Janice Gordon 10:49
Okay, well, in terms of retention, I think the first thing is what’s going on here? What happens is that we sell a product. And we limit ourselves, we think that’s it. We don’t think actually, this is beginning, we think that this is next year if I could only sell the same thing, but a little bit more. You know, this is the beginning of a conversation and an opportunity to be the main supplier for everything within that organization. You think, “Oh, well, that’s ridiculous.”
What I want to do is unlimit the limits we often set ourselves. Who knows, in five years time where you are going to be where the organization is going to be, and what their key product is going to be in the value of that? I mean, the world has changed so much. We need to stop limiting ourselves as to what the possibilities are because it’s unknown. And if we accept that that’s unknown, then we think, okay, whatever happens in the future, how am I going to make sure that I’m at the leading edge, I’m at the forefront of that buyer and customer’s mind.
So there are certain things that you need to do. And one of the exercises that I do with a lot of my clients is to get them to map out the value of their relationships, and there is, all of the different personas within the organization we talked about. And then actually just measuring on a point scale from one to five, really where your relationship is with those people and we’ll often find even though they may have done a big piece of business with that company, there are some major holes in their relationship quota and what you need to do in terms of the retention being forefront of the mind of the key people that are decision-makers, is you need to work over the next year or two to make sure you bring up the quota so the value of the whole relationship with the people you have in the organization.
So part of it is having a relationship with enough people and part of it is having the quality of relationship with enough of those people. So the are different things you need to work on in order to remain front of mind, in order to be that trusted advisor within the organization. So it’s all about the how to value those relationships so you can more or less guarantee, if an opportunity comes along within the customer organization, they’re looking for a supplier, if your quota is high enough, you may not do the product or the service, but they’re going to talk to you about it, you’re going to know what’s going on, you’re going to be able to refer other people in if you’re not the ideal person. You want to be that trusted advisor within the organization that only happens if you have the breadth of relationships, and those relationships are of a particular value. That’s how you can almost guarantee you’re always at the table.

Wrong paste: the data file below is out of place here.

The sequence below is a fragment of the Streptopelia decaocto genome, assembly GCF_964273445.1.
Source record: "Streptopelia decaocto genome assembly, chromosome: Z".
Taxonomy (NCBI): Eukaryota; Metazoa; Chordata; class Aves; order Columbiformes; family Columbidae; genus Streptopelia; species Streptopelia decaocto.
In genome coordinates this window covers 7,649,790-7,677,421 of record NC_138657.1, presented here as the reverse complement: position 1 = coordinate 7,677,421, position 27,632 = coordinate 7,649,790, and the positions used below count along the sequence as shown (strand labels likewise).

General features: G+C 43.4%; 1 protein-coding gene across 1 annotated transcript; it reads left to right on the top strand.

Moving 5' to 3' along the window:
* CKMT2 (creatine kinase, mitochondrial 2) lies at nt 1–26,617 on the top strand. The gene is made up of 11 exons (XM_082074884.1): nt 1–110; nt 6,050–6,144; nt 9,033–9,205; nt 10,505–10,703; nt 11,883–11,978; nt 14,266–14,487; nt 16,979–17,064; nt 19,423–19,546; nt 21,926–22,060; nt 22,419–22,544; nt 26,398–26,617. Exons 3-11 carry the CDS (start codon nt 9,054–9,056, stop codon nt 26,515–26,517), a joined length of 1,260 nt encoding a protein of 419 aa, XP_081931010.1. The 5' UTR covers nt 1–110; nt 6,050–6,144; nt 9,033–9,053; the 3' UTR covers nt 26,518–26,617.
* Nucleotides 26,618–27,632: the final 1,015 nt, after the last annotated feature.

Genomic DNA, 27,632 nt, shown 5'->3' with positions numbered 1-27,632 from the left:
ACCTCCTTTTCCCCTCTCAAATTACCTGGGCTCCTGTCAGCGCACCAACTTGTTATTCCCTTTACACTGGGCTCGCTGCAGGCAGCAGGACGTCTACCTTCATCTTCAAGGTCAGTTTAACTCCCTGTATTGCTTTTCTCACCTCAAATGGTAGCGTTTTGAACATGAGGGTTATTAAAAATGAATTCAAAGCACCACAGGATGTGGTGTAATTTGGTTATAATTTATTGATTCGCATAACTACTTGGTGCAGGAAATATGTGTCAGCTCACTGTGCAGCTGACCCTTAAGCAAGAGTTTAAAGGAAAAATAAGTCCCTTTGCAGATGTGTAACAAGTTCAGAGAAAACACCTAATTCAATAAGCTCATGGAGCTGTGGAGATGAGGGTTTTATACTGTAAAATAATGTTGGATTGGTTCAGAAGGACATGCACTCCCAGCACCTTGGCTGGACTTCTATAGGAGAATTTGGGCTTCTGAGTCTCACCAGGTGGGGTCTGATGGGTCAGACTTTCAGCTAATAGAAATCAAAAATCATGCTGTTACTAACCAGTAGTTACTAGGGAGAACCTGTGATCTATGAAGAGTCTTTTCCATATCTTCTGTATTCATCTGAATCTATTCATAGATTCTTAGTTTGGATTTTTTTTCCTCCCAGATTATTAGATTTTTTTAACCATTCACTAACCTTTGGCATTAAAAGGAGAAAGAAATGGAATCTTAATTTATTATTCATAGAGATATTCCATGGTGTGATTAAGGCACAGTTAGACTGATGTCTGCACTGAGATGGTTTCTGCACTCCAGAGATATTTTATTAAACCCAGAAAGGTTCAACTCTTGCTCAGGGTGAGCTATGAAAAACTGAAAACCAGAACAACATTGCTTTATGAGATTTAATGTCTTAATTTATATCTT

Brynne Tillman 13:55
So I love that often we’ll say detach from what the prospect is worth to you and attach to what you are worth to the prospect. And I think that’s a perfect example of how to do that. Just go in there to be the best advisor to give the best advice and if you’re the right solution, it’ll happen. Yeah, so I think that’s brilliant.
Bill McCormick 14:14
And what you’re doing is not only you building relationships, you’re building credibility. (Janice: Yeah.) Credibility is really, you know, that’s the money of trust but it really, I can’t think of the way I want to say it but that’s where we really develop trust is when you have that credibility that even if they’re not sure if we can provide that product or service, they come to us because they know that we’re going to give them an honest answer and we’re going to point them in the right direction. And now we’ve gotten away from a commodity transaction and we’ve really developed that relationship and I love what you said in the beginning. You know, we’re not closing a sale or opening a relationship. And I think we have to look at each and every new client that comes in, in that way, so that we can continue those relationships, and we’re not thinking, okay, so that this time and next year, I have to do it all over again. No, you’re having a continuous relationship. So I love that.
Brynne Tillman 15:16
I’m going to take a guess, is it credibility is the currency of trust?
Bill McCormick 15:20
That’s it. Yes. Thank you. Thank you, a little more coffee.
Brynne Tillman 15:29
Love it, love it. So Janice, I mean, everything you’re saying are mic drop moments. I mean, our listeners are on the edge of their seats. I can hear them now. See them now, right? Your magic, although you have many little powers, I’m sure, is the scaling of sales, right? It’s how do I take my pretty good business right now and scale that. So how should these business owners or sales leaders start to think about their organization, when they’re preparing to scale?
Janice Gordon 16:03